How Brands Choose Denim Mills
Summary of this article
In this article, American designer Todd Shelton discusses how smaller quality-focused brands choose a denim mill.

He has taken his own brand through the process.
How Brands Choose Denim Mills

For any denim brand, choosing a denim mill is the second biggest decision after fit.

There are many choices of denim mills throughout the world; every continent has denim mills in operation, excluding Antarctica.

So how does a denim brand wade through the choices and select the best denim mill for its jean? Quality, aesthetics, price, reputation, location, and minimum requirements all factor into the decision.

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A Question of Quality or Price – Roughly Speaking

A new and small brand may focus on creating the “best jean available.” In this case, most important would be quality, aesthetics, and reputation of the mill. The brand will face minimum requirements – a minimum purchase can reach 10,000 yards (approximately 5,000 non-selvedge jeans).

Larger brands may place a greater emphasis on price and location. Minimums are not an issue for them, and they can ask a mill to replicate the quality they have become known for. If a new CEO can save $1 million a year by moving denim production from Japan to Thailand, they may take the chance hoping that customers will not notice any difference in perceived quality.

“If All the Others Use the Mill, We Should Too”

A newly established denim brand will arguably first look at which mills successful or ‘hot’ denim brands are using. Some brands will tout their denim supplier explicitly. What you often hear is “Cone Denim.” Cone is the largest denim mill in America and the only one making selvedge denim.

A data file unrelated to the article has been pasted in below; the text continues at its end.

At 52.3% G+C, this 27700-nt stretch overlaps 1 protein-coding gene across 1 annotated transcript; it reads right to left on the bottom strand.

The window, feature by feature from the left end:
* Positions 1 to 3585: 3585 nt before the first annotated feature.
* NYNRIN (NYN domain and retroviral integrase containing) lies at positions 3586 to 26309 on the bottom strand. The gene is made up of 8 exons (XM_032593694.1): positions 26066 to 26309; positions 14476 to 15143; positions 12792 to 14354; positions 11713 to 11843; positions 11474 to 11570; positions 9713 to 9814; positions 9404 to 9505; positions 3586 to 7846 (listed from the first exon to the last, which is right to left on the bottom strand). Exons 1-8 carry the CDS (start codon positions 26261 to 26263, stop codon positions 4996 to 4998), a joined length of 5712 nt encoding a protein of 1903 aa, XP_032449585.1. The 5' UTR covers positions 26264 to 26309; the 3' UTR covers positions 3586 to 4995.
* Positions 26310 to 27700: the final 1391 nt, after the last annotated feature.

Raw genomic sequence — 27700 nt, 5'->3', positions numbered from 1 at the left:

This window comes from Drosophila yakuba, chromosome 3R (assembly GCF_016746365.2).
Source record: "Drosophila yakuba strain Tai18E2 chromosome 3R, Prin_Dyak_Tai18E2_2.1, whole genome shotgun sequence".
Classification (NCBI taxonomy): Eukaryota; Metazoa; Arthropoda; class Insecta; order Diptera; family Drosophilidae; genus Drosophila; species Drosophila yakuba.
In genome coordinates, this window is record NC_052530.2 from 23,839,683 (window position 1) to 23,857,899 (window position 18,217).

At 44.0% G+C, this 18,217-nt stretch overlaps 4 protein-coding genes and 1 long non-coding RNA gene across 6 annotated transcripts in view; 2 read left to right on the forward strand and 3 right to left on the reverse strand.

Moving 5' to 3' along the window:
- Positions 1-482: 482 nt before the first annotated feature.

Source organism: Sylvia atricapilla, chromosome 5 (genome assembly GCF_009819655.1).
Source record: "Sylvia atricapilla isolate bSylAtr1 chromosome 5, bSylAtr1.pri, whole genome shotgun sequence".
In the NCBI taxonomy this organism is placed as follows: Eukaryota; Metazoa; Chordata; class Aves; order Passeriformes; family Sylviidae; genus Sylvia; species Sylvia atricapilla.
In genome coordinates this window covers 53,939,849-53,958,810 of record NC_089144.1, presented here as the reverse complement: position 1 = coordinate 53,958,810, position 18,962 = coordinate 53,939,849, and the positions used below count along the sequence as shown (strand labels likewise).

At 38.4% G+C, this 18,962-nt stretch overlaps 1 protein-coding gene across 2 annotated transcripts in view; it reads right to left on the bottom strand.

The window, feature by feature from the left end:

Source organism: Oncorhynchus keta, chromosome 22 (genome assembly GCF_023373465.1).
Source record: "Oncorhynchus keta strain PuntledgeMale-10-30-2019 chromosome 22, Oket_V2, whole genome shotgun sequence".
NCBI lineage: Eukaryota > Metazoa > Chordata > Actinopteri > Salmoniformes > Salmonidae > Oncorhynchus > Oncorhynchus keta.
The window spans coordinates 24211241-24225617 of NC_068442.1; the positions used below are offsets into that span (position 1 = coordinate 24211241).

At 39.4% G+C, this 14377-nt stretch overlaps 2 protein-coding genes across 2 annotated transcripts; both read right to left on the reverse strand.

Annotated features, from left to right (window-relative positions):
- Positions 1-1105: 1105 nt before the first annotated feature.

A new brand may think: “If ‘brand X’ is using Cone, we should too.” The fallacy with this method of selecting a denim mill is that the brand creates parity between its jean and other jeans already in the market. What this selection process lacks in independent or creative thought, it makes up for in time and cost savings.

Sampling Denim From American Mills

When we developed our first jean in 2005, using US denim was most important to us. We researched and found that there were five denim mills in USA at that time. We sampled denim from Cone, DNA (Denim North America), and UCO (a Belgium based mill set up in the American Southeast). The remaining two mills were budget friendly, but didn’t produce the aesthetic we required.

With denim from the three mills in hand, we made samples, washed them, wore them, and studied how they aged. This was a year-long project. Eventually, we chose UCO because the color, weave, weight of their denim best matched our desired aesthetic. Unfortunately, a couple years later UCO decided to close their US-based mill, meaning we then had to choose from Cone or DNA. For our brand, DNA was the better fit and we worked with them until 2013.

Turning To Japanese Denim

Let’s go back to the late 2000s again. A few years after we made our first jean, our knowledge and experience with jean making started becoming clearer. We were able to see and understand the nuances in denim and jean making techniques. With this new understanding came a desire to advance our product.

During this time, we were exposed to denim being made in Japan and Europe. The attention to the ‘art and pride of denim making’ seemed to be elevated in these countries compared to the more commodity-minded American denim mills. After thorough research, we selected three Japanese mills and one Italian mill to sample. With denim from all four in hand, we began another year-long selecting process.

In 2009, we chose one Japanese mill to supply us with selvedge denim. After a few years, we decided to have them supply us with all of our denim.

The process of denim selection is indicative of the culture of the brand making that choice.

How a brand chooses their denim can and will say a lot about what makes that brand tick.

Today, we have confidence in our knowledge of denim, in the denim we choose to use for our jeans, and in our supplier. And in full-disclosure, it took time and lessons to get there.

Thank you to Todd Shelton for personally providing us with these useful insights.